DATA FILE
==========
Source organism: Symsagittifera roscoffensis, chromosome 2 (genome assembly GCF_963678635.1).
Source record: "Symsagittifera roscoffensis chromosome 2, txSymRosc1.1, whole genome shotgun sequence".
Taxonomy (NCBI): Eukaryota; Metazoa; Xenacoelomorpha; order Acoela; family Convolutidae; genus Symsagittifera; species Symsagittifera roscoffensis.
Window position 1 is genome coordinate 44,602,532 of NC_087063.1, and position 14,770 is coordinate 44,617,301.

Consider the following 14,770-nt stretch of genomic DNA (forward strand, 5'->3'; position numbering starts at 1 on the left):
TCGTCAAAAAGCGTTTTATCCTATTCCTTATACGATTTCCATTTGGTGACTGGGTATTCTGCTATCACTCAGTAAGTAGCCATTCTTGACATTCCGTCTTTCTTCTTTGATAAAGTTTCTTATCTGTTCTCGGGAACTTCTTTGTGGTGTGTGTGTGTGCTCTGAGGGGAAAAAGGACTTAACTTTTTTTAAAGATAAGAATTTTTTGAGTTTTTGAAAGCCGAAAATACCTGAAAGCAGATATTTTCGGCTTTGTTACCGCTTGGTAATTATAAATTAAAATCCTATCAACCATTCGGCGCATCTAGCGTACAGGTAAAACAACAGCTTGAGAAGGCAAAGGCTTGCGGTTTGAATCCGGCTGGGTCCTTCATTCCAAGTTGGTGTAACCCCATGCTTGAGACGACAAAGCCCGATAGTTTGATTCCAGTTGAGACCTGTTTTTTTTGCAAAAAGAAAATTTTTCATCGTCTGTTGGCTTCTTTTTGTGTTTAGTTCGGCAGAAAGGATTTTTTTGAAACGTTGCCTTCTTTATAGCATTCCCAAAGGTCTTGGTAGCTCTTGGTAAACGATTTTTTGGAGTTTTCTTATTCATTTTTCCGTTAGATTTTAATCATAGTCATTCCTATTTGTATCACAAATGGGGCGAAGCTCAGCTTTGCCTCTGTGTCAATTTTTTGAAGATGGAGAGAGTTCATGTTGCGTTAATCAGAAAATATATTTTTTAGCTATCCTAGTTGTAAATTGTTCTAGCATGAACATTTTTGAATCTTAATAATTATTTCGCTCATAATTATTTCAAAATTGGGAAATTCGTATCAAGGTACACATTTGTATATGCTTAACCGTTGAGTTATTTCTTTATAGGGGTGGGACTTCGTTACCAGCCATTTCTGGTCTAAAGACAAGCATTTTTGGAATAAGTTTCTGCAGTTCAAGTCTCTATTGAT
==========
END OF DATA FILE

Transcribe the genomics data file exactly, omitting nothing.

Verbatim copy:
Source organism: Symsagittifera roscoffensis, chromosome 2 (genome assembly GCF_963678635.1).
Source record: "Symsagittifera roscoffensis chromosome 2, txSymRosc1.1, whole genome shotgun sequence".
Taxonomy (NCBI): Eukaryota; Metazoa; Xenacoelomorpha; order Acoela; family Convolutidae; genus Symsagittifera; species Symsagittifera roscoffensis.
Window position 1 is genome coordinate 44,602,532 of NC_087063.1, and position 14,770 is coordinate 44,617,301.

Consider the following 14,770-nt stretch of genomic DNA (forward strand, 5'->3'; position numbering starts at 1 on the left):
TCGTCAAAAAGCGTTTTATCCTATTCCTTATACGATTTCCATTTGGTGACTGGGTATTCTGCTATCACTCAGTAAGTAGCCATTCTTGACATTCCGTCTTTCTTCTTTGATAAAGTTTCTTATCTGTTCTCGGGAACTTCTTTGTGGTGTGTGTGTGTGCTCTGAGGGGAAAAAGGACTTAACTTTTTTTAAAGATAAGAATTTTTTGAGTTTTTGAAAGCCGAAAATACCTGAAAGCAGATATTTTCGGCTTTGTTACCGCTTGGTAATTATAAATTAAAATCCTATCAACCATTCGGCGCATCTAGCGTACAGGTAAAACAACAGCTTGAGAAGGCAAAGGCTTGCGGTTTGAATCCGGCTGGGTCCTTCATTCCAAGTTGGTGTAACCCCATGCTTGAGACGACAAAGCCCGATAGTTTGATTCCAGTTGAGACCTGTTTTTTTTGCAAAAAGAAAATTTTTCATCGTCTGTTGGCTTCTTTTTGTGTTTAGTTCGGCAGAAAGGATTTTTTTGAAACGTTGCCTTCTTTATAGCATTCCCAAAGGTCTTGGTAGCTCTTGGTAAACGATTTTTTGGAGTTTTCTTATTCATTTTTCCGTTAGATTTTAATCATAGTCATTCCTATTTGTATCACAAATGGGGCGAAGCTCAGCTTTGCCTCTGTGTCAATTTTTTGAAGATGGAGAGAGTTCATGTTGCGTTAATCAGAAAATATATTTTTTAGCTATCCTAGTTGTAAATTGTTCTAGCATGAACATTTTTGAATCTTAATAATTATTTCGCTCATAATTATTTCAAAATTGGGAAATTCGTATCAAGGTACACATTTGTATATGCTTAACCGTTGAGTTATTTCTTTATAGGGGTGGGACTTCGTTACCAGCCATTTCTGGTCTAAAGACAAGCATTTTTGGAATAAGTTTCTGCAGTTCAAGTCTCTATTGAT